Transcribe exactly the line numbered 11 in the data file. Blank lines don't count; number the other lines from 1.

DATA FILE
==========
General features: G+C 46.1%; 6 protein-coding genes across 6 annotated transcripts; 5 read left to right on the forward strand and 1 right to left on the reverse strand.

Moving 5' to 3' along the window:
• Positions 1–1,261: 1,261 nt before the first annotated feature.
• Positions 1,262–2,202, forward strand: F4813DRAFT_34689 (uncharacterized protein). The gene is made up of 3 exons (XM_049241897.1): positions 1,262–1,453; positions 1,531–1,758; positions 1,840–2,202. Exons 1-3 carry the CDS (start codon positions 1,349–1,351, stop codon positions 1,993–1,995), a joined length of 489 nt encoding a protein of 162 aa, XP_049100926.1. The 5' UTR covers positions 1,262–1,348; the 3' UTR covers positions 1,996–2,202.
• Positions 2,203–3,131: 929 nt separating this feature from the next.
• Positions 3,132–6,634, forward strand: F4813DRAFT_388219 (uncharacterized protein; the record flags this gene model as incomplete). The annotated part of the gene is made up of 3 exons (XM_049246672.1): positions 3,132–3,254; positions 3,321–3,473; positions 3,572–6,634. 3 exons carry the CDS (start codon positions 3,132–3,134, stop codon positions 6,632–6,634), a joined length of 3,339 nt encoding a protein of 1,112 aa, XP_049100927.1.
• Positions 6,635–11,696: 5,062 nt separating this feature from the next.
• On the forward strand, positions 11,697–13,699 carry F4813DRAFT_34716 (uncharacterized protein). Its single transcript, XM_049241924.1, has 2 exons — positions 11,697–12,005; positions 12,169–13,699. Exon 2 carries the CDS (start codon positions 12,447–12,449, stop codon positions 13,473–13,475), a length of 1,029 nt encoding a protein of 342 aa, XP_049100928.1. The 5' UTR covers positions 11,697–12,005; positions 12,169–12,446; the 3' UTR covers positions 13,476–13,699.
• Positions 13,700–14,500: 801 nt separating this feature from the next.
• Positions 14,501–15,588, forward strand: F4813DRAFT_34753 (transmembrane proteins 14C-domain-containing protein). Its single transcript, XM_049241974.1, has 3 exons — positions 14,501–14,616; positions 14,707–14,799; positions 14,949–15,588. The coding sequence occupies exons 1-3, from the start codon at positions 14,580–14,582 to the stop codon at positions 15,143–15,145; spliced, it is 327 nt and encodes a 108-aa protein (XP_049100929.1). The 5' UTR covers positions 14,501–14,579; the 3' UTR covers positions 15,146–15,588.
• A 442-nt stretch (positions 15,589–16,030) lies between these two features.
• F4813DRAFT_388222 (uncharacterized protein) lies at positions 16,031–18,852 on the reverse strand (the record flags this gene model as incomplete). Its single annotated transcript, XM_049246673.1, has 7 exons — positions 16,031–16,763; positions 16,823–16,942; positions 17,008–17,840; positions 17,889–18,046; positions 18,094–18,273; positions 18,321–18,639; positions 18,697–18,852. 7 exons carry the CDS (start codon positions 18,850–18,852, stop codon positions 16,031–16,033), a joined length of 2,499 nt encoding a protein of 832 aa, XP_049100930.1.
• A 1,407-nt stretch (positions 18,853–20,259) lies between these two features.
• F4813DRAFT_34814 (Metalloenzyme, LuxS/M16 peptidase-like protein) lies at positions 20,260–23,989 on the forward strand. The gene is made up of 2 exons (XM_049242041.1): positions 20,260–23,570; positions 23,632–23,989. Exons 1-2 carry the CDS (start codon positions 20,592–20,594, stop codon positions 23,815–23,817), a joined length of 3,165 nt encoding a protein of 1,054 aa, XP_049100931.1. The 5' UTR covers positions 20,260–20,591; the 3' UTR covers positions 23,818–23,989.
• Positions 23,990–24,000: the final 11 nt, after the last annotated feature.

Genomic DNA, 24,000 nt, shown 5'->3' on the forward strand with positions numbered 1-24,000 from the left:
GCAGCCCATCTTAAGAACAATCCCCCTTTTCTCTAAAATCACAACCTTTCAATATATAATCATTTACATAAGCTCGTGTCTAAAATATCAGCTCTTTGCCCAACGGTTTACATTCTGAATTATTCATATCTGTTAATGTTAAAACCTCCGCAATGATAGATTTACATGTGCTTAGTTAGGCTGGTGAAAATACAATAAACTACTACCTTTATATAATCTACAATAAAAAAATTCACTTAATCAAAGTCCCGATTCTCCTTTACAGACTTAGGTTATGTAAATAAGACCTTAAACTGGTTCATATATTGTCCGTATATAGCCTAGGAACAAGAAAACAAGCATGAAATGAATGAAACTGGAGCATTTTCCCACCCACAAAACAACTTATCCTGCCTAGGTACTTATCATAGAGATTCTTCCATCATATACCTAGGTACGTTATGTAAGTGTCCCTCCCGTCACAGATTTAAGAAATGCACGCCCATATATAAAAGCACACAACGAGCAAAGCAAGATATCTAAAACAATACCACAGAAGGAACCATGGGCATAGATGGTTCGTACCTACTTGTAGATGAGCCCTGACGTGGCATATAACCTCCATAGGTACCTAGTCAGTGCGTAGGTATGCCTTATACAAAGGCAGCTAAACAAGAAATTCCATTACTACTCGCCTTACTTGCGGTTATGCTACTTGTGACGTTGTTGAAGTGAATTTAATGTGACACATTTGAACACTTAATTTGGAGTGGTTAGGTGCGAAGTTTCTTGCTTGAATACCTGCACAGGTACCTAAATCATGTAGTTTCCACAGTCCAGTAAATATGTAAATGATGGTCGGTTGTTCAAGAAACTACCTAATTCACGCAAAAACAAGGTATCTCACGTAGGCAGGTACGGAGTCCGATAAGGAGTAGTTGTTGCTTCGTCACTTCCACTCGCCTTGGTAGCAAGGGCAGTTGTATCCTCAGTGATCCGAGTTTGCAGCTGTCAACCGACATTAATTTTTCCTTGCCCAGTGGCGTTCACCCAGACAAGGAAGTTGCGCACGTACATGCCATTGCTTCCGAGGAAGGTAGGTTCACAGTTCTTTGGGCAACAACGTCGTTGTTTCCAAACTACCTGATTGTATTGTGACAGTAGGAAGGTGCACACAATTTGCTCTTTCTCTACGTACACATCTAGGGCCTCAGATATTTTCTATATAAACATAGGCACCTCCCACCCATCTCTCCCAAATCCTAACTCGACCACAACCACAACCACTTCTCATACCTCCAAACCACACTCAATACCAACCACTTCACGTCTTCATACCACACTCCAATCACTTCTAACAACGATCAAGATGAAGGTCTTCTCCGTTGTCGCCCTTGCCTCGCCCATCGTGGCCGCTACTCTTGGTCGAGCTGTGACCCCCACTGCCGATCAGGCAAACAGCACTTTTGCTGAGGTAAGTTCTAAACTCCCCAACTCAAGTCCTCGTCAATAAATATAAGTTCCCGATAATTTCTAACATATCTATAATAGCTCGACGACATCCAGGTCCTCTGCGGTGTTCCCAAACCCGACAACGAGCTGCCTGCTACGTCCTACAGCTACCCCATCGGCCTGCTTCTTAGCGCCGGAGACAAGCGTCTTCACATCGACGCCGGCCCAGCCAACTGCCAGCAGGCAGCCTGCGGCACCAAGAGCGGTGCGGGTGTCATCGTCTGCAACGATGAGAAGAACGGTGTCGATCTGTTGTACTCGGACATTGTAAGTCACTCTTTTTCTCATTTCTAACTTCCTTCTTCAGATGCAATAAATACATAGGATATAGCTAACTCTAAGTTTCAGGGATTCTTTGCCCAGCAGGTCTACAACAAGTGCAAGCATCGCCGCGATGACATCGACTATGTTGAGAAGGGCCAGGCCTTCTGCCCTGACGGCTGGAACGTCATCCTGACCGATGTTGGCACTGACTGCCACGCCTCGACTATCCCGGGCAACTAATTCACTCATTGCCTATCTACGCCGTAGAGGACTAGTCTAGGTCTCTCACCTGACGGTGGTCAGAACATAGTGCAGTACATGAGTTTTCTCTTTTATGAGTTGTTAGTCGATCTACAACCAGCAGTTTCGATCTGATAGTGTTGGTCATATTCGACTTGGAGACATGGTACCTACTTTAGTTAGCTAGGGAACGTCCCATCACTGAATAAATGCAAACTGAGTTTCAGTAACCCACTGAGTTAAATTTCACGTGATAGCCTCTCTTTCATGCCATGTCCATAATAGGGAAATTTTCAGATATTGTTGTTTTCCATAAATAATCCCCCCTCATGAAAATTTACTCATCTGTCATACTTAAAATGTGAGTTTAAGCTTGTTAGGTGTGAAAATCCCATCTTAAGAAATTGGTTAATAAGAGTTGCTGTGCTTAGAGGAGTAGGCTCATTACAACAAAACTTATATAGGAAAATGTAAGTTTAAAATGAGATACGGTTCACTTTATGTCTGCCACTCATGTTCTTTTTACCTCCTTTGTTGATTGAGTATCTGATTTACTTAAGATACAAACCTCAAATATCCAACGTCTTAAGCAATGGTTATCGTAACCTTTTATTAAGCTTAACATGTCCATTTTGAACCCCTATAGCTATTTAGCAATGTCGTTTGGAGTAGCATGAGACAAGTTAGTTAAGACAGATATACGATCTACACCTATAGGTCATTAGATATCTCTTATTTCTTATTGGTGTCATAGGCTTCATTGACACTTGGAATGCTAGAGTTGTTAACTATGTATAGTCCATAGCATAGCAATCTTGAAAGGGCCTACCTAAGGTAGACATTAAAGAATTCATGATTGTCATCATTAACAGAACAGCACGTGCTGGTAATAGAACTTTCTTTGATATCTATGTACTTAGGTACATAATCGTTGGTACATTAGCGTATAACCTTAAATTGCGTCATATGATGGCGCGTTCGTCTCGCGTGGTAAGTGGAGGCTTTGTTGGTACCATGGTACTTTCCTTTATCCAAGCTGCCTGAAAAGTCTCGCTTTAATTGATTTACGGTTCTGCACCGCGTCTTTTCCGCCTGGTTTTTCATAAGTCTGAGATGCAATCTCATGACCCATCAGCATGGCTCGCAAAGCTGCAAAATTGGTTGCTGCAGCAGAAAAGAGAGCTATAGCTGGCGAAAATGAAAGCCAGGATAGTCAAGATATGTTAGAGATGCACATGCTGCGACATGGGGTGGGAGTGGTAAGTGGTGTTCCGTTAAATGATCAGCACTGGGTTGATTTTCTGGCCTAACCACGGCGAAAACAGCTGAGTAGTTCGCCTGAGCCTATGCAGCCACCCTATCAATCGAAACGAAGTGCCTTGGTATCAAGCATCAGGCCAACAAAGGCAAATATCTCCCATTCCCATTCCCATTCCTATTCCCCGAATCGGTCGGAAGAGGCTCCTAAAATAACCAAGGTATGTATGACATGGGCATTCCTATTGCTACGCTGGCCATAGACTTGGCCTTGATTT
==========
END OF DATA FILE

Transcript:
• A 442-nt stretch (positions 15,589–16,030) lies between these two features.